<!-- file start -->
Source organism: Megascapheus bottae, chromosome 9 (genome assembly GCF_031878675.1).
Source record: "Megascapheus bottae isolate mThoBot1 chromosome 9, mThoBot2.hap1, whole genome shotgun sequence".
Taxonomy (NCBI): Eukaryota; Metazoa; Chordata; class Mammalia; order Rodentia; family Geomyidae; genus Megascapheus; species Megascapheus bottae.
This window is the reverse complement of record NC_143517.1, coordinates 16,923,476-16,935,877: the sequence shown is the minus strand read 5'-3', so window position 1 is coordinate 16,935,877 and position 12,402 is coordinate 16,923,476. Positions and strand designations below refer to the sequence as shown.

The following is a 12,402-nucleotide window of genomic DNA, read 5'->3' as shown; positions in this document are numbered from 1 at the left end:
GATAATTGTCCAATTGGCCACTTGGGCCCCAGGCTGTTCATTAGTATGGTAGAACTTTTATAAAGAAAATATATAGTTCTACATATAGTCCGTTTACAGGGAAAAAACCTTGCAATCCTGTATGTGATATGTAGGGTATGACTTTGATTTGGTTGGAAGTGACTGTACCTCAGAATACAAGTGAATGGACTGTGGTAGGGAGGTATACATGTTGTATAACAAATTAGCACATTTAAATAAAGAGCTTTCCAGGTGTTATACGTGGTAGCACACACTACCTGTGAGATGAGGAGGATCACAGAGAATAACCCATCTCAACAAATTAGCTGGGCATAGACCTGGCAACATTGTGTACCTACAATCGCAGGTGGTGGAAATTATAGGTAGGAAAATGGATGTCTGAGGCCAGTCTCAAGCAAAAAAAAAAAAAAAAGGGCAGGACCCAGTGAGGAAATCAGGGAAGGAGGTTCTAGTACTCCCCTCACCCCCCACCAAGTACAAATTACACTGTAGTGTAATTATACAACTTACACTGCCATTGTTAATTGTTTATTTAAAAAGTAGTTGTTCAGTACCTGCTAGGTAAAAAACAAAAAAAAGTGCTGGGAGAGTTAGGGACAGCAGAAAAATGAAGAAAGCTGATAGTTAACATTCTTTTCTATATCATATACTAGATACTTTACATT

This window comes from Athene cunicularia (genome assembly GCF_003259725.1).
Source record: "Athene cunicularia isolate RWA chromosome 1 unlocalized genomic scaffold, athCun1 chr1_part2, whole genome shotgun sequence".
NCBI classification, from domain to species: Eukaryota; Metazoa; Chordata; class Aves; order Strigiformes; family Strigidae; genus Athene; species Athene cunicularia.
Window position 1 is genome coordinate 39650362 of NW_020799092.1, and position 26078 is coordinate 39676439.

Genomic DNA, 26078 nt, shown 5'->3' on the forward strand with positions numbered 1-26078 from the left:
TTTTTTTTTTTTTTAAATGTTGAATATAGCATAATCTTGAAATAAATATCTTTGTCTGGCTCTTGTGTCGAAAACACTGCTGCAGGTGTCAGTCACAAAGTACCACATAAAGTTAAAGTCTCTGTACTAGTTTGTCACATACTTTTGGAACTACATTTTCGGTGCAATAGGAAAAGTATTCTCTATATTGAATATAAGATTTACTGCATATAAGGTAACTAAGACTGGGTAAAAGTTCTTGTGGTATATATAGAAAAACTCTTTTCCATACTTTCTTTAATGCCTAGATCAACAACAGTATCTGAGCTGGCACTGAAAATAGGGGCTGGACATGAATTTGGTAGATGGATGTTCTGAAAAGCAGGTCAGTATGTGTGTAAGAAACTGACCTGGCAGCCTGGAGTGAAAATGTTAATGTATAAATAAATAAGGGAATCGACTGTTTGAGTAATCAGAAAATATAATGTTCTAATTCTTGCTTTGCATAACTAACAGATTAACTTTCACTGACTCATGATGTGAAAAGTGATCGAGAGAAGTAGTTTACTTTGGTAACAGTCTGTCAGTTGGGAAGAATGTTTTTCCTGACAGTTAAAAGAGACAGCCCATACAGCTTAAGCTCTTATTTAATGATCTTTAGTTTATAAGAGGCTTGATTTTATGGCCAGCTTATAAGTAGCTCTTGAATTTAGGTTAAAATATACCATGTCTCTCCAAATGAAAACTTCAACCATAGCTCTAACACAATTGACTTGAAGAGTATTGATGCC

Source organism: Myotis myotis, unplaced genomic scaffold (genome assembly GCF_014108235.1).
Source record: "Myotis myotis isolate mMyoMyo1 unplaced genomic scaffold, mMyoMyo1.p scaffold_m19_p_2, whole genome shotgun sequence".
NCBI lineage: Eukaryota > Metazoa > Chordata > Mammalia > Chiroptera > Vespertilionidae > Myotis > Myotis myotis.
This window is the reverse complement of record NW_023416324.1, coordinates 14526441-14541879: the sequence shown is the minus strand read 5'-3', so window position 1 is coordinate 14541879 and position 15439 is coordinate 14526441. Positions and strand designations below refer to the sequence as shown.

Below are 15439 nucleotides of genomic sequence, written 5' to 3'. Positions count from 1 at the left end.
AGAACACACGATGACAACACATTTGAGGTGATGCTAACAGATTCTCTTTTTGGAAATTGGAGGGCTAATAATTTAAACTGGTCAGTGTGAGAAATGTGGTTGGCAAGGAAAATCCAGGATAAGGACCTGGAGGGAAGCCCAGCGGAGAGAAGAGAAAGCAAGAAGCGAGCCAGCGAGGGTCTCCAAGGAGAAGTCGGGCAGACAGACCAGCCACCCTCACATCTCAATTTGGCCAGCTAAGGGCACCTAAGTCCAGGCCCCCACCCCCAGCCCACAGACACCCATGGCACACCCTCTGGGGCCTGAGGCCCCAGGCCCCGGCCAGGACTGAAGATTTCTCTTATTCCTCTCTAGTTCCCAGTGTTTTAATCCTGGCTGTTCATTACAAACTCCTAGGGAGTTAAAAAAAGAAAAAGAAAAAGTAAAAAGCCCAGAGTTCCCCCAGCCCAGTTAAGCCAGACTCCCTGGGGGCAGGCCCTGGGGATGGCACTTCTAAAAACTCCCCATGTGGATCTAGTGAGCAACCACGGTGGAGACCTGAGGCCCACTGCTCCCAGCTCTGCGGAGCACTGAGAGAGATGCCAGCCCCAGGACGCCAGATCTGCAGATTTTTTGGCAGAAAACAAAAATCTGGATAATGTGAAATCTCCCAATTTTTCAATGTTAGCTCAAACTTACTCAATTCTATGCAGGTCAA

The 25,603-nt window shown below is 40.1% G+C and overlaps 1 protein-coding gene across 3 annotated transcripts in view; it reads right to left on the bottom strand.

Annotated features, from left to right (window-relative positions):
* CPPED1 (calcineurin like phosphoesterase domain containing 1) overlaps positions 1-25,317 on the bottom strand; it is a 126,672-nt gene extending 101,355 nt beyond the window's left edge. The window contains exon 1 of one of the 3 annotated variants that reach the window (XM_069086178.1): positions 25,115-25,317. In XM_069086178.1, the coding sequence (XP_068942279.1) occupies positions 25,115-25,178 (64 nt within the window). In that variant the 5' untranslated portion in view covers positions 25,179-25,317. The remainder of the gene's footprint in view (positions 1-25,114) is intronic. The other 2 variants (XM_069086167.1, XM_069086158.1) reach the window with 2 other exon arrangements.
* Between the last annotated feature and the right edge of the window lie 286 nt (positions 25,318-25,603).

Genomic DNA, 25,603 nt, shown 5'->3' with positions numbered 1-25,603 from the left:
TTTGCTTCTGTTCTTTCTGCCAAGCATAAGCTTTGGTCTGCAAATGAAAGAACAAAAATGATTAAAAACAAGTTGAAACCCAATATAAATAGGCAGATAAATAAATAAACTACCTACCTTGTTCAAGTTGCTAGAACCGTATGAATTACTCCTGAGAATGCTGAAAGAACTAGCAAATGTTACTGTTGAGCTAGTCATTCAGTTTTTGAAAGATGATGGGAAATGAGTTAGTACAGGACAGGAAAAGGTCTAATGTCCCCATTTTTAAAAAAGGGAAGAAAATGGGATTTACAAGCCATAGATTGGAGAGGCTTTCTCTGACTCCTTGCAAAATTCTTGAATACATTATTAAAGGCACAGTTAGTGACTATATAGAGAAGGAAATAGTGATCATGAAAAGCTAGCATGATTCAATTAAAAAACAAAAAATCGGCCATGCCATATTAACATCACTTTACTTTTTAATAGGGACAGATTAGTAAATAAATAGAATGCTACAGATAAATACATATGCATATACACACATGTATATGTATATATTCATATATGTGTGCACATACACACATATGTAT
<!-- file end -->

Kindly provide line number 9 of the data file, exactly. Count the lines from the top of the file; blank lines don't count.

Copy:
NCBI classification, from domain to species: Eukaryota; Metazoa; Chordata; class Aves; order Strigiformes; family Strigidae; genus Athene; species Athene cunicularia.